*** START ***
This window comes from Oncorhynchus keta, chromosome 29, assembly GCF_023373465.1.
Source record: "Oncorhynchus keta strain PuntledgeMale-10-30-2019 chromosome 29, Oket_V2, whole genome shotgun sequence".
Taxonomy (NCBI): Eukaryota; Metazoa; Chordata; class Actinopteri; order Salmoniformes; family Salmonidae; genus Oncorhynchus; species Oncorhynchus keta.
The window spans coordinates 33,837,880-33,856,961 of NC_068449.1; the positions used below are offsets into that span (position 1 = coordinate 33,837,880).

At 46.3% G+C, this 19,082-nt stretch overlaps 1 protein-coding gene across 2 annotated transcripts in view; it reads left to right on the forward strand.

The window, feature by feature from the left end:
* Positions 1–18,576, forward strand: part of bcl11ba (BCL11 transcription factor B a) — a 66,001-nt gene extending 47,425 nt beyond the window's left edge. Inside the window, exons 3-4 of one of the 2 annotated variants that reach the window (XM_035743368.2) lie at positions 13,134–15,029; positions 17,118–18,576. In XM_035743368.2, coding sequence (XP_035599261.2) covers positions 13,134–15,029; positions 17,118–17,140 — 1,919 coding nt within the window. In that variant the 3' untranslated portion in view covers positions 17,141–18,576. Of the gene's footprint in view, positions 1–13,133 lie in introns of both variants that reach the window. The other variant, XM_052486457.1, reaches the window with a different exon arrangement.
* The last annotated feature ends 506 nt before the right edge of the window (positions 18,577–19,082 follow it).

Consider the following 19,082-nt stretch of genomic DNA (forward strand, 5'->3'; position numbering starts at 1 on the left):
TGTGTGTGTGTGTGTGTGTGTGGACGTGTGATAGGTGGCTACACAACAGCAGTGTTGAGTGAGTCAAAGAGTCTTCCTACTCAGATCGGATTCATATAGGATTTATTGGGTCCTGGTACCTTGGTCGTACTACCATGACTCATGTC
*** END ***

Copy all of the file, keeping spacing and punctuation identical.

This window comes from Oncorhynchus keta, chromosome 29, assembly GCF_023373465.1.
Source record: "Oncorhynchus keta strain PuntledgeMale-10-30-2019 chromosome 29, Oket_V2, whole genome shotgun sequence".
Taxonomy (NCBI): Eukaryota; Metazoa; Chordata; class Actinopteri; order Salmoniformes; family Salmonidae; genus Oncorhynchus; species Oncorhynchus keta.
The window spans coordinates 33,837,880-33,856,961 of NC_068449.1; the positions used below are offsets into that span (position 1 = coordinate 33,837,880).

At 46.3% G+C, this 19,082-nt stretch overlaps 1 protein-coding gene across 2 annotated transcripts in view; it reads left to right on the forward strand.

The window, feature by feature from the left end:
* Positions 1–18,576, forward strand: part of bcl11ba (BCL11 transcription factor B a) — a 66,001-nt gene extending 47,425 nt beyond the window's left edge. Inside the window, exons 3-4 of one of the 2 annotated variants that reach the window (XM_035743368.2) lie at positions 13,134–15,029; positions 17,118–18,576. In XM_035743368.2, coding sequence (XP_035599261.2) covers positions 13,134–15,029; positions 17,118–17,140 — 1,919 coding nt within the window. In that variant the 3' untranslated portion in view covers positions 17,141–18,576. Of the gene's footprint in view, positions 1–13,133 lie in introns of both variants that reach the window. The other variant, XM_052486457.1, reaches the window with a different exon arrangement.
* The last annotated feature ends 506 nt before the right edge of the window (positions 18,577–19,082 follow it).

Consider the following 19,082-nt stretch of genomic DNA (forward strand, 5'->3'; position numbering starts at 1 on the left):
TGTGTGTGTGTGTGTGTGTGTGGACGTGTGATAGGTGGCTACACAACAGCAGTGTTGAGTGAGTCAAAGAGTCTTCCTACTCAGATCGGATTCATATAGGATTTATTGGGTCCTGGTACCTTGGTCGTACTACCATGACTCATGTC